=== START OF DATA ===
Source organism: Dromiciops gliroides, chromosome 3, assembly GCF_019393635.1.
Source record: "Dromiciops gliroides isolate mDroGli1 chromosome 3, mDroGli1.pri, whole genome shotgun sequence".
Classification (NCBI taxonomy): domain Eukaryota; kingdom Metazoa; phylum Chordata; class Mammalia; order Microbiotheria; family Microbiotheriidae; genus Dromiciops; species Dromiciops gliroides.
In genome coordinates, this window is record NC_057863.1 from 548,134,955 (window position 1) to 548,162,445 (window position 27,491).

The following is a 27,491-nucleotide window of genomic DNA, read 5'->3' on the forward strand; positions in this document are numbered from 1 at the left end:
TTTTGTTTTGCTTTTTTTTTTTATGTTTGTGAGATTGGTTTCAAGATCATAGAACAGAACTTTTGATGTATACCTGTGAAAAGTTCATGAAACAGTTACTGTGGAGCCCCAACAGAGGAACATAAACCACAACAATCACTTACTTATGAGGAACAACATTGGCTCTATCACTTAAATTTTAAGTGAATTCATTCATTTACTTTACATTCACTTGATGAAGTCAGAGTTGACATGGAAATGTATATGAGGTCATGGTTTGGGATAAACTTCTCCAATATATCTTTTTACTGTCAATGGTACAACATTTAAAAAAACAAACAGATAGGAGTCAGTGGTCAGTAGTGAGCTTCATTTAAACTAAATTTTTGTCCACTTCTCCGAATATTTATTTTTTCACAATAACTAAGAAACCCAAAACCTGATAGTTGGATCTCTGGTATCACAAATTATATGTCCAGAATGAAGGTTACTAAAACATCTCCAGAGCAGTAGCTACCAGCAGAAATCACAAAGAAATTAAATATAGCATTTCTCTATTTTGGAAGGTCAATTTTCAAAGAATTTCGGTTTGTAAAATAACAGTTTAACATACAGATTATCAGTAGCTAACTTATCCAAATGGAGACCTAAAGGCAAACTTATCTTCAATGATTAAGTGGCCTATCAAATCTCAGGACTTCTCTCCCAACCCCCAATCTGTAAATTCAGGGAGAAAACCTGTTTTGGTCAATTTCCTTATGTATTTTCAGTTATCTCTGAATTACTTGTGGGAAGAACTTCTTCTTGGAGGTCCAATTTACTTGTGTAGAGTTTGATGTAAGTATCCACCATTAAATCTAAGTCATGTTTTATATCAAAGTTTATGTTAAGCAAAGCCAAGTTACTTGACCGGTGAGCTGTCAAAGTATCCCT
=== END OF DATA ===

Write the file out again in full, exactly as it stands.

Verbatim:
Source organism: Dromiciops gliroides, chromosome 3, assembly GCF_019393635.1.
Source record: "Dromiciops gliroides isolate mDroGli1 chromosome 3, mDroGli1.pri, whole genome shotgun sequence".
Classification (NCBI taxonomy): domain Eukaryota; kingdom Metazoa; phylum Chordata; class Mammalia; order Microbiotheria; family Microbiotheriidae; genus Dromiciops; species Dromiciops gliroides.
In genome coordinates, this window is record NC_057863.1 from 548,134,955 (window position 1) to 548,162,445 (window position 27,491).

The following is a 27,491-nucleotide window of genomic DNA, read 5'->3' on the forward strand; positions in this document are numbered from 1 at the left end:
TTTTGTTTTGCTTTTTTTTTTTATGTTTGTGAGATTGGTTTCAAGATCATAGAACAGAACTTTTGATGTATACCTGTGAAAAGTTCATGAAACAGTTACTGTGGAGCCCCAACAGAGGAACATAAACCACAACAATCACTTACTTATGAGGAACAACATTGGCTCTATCACTTAAATTTTAAGTGAATTCATTCATTTACTTTACATTCACTTGATGAAGTCAGAGTTGACATGGAAATGTATATGAGGTCATGGTTTGGGATAAACTTCTCCAATATATCTTTTTACTGTCAATGGTACAACATTTAAAAAAACAAACAGATAGGAGTCAGTGGTCAGTAGTGAGCTTCATTTAAACTAAATTTTTGTCCACTTCTCCGAATATTTATTTTTTCACAATAACTAAGAAACCCAAAACCTGATAGTTGGATCTCTGGTATCACAAATTATATGTCCAGAATGAAGGTTACTAAAACATCTCCAGAGCAGTAGCTACCAGCAGAAATCACAAAGAAATTAAATATAGCATTTCTCTATTTTGGAAGGTCAATTTTCAAAGAATTTCGGTTTGTAAAATAACAGTTTAACATACAGATTATCAGTAGCTAACTTATCCAAATGGAGACCTAAAGGCAAACTTATCTTCAATGATTAAGTGGCCTATCAAATCTCAGGACTTCTCTCCCAACCCCCAATCTGTAAATTCAGGGAGAAAACCTGTTTTGGTCAATTTCCTTATGTATTTTCAGTTATCTCTGAATTACTTGTGGGAAGAACTTCTTCTTGGAGGTCCAATTTACTTGTGTAGAGTTTGATGTAAGTATCCACCATTAAATCTAAGTCATGTTTTATATCAAAGTTTATGTTAAGCAAAGCCAAGTTACTTGACCGGTGAGCTGTCAAAGTATCCCT